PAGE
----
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Rumours Sabotage Anti-Polio Drive as Hundreds of Thousands Refuse to Immunize Their Children

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PESHAWAR: Rumours that spread like wildfire and the resultant violence in some areas forced the authorities called off a two-day catch up for the vaccination drive last week in Pakistan. And the people behind these false rumours were the religious hardliners.

“I will stab anyone who comes to my house with polio drops,” Hameedullah Khan warned, refusing to be filmed or photographed as he shopped in a fly-blown bazaar on the outskirts of Peshawar, says Reuters in a report.

This episode was a result of the propaganda launched by the religious hardliners, raising a scare on social media that some children were being poisoned and dying from contaminated polio vaccines. And the result was a burned rural health centre, blocking of a highway and pelting cars with stones while medical workers being harassed and threatened.

It didn’t stop there as mosques made announcements that children were having cramps, vomiting and diarrhoea after they were given “poisonous” polio drops. Word went out on social media that some children had died.

Separately, two policemen guarding other vaccination teams and a medical worker were killed by militants in Khyber Pakhtunkhwa and Balochistan provinces.

Panicked parents rushed their children to hospitals, overwhelming health authorities. In Peshawar alone, about 45,000 children were brought to hospitals complaining of nausea and dizziness. Officials described it as mass hysteria, asserting there had been no deaths confirmed.

But the scale of the most recent backlash against a campaign to eradicate polio is something new for government officials, who worry that the suspicions and backward thinking of a hard-line minority has infected the wider public.

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“The mistrust in one segment of society, that refuses vaccinations due to religious beliefs, is translating into the rest of the country, which is something not seen in the past,” Babar Atta, the government’s top coordinator in the drive against polio, told Reuters.

As a result of last week’s false rumours, families of hundreds of thousands of children in Khyber Pakhtunkhwa and elsewhere refused to participate in the latest campaign to eradicate a virus that can cause paralysis or death.

“No drops for us in the future!” Saif-ur-Rehman, a father of eight, repeating the rumours that the vaccines were contaminated or expired.

“Even my son was saying: ‘The next time they bring polio drops to school, I am going to get up and run away from school’. I said, ‘Do that’.”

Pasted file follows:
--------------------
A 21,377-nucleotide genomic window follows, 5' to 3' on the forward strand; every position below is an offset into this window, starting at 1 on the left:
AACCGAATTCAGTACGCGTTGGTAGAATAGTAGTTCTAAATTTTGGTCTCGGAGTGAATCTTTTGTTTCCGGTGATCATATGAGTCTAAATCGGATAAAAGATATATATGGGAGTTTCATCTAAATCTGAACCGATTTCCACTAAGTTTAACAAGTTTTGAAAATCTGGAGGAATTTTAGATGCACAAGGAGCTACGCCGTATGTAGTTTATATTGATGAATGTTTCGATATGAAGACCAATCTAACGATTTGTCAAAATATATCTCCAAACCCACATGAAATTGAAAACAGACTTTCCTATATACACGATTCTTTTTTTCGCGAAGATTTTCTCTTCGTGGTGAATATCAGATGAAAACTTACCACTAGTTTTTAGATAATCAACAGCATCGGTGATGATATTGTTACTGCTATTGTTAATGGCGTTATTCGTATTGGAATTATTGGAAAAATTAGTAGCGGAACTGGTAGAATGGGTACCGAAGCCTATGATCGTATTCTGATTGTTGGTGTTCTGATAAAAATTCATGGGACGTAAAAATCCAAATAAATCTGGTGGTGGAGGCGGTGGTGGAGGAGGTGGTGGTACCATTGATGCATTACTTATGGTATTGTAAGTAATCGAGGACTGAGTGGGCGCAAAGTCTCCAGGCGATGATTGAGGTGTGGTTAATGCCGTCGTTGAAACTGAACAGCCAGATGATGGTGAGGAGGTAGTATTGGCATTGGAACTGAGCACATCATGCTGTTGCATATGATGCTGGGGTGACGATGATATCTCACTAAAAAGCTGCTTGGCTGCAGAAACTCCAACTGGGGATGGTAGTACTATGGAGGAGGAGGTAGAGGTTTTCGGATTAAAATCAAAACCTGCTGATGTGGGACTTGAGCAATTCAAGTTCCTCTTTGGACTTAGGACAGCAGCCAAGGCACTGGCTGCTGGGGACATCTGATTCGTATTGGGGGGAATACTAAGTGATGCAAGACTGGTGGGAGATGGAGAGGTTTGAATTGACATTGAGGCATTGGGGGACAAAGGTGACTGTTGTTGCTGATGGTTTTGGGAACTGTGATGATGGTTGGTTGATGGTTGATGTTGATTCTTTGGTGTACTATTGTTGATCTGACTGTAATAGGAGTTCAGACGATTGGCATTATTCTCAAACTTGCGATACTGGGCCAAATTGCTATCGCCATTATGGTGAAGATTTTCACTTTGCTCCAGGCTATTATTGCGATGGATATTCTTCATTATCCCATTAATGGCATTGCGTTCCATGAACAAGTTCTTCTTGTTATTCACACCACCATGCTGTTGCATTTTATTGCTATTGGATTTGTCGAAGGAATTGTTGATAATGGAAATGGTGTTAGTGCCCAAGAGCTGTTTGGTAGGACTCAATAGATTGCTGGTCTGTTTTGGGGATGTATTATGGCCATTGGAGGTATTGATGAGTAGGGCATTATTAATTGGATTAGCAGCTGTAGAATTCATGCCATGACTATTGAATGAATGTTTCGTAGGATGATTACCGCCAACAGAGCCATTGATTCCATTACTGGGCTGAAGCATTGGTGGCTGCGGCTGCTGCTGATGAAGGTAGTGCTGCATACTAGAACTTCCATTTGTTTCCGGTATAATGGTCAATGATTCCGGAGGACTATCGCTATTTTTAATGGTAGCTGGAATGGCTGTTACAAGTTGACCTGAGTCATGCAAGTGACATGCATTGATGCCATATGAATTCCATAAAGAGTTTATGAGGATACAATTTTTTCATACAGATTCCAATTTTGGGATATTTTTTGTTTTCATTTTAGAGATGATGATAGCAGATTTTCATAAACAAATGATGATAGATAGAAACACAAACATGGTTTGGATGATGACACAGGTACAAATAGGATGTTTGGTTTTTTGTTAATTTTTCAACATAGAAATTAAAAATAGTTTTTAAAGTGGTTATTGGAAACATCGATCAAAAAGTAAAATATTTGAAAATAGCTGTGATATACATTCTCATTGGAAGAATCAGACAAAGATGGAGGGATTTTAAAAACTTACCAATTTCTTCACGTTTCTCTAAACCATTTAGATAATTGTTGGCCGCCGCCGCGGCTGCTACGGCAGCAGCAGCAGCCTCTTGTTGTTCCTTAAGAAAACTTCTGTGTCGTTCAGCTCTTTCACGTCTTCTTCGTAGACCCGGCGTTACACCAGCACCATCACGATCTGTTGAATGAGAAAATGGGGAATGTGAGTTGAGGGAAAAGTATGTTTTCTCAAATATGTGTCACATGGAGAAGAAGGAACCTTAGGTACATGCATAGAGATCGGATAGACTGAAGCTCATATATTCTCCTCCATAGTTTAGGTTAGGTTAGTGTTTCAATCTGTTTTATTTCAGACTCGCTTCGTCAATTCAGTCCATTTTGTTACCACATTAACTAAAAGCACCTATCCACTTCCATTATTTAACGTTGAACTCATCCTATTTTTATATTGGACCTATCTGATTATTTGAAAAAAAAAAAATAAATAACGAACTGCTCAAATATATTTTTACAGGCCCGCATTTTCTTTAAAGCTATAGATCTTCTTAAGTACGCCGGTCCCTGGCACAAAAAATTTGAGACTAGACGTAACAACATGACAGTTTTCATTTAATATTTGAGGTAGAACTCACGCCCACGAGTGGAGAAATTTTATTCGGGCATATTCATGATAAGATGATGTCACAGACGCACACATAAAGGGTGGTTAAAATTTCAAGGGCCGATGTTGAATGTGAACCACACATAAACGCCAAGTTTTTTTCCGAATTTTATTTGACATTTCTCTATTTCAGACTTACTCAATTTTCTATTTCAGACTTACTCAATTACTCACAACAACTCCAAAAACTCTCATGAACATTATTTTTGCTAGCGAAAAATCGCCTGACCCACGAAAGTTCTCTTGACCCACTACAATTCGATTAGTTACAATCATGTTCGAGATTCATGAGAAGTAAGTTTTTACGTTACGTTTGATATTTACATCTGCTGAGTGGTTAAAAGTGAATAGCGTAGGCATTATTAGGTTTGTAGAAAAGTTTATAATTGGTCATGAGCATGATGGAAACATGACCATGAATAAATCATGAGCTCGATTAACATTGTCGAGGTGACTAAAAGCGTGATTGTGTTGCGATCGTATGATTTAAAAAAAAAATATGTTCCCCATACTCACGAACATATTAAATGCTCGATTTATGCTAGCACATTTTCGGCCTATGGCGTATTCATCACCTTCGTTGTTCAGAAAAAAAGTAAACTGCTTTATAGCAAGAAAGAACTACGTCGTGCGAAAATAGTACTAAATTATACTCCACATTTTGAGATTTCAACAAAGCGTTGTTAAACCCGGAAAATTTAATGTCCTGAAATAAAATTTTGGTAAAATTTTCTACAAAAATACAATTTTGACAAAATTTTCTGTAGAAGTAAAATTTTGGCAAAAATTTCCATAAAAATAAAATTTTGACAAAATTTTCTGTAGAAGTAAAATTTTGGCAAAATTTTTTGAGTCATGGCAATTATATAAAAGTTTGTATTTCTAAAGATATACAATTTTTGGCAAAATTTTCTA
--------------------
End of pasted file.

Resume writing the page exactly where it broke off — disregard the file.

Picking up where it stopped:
An inquiry found the false stories originated at two schools on the outskirts of Peshawar. Health workers seeking to vaccinate pupils from the Dar-ul-Qalam and Roza-tul-Atfaal schools had met with repeated refusals.

Investigators also identified and arrested a man seen in a video telling dozens of children to pose as if the vaccine had rendered them unconscious, Farooq Jameel, Khyber Pakhtunkhwa’s senior-most health official, said.

Police also arrested 16 other men, some of whom had threatened vaccination teams on the streets.

A provincial leader of a conservative Islamist party that officials suspected had some links to the schools’ owners denied any connection and went on to endorse the immunization program.

The global campaign against the disease over the past few decades has been a great success story, with the World Health Organization (WHO) reporting just 33 cases of polio worldwide in 2018.

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But most of them were in Pakistan and Afghanistan, and the danger is that so long as a single child remains infected the virus can quickly spread into polio-free countries and un-immunized populations.

There is no known cure for polio, but the disease can be prevented if children are given multiple treatments with the vaccine.

Nadia Gul, a housewife, is among the volunteer health workers who make up the vaccination teams. Two children in her close family are victims of polio.

Covering her face with a veil to talk with strangers, Gul spoke of the dangers she faces due to the heinous slurs propagated by ill-educated opponents, but she refuses to be cowed.

“We have fears in our minds and in our hearts, but we will not lose courage,” Gul told Reuters. “Our aim, the aim of all the polio workers, is that we end this scourge in our country, so that no child, God forbid, is crippled.”

 

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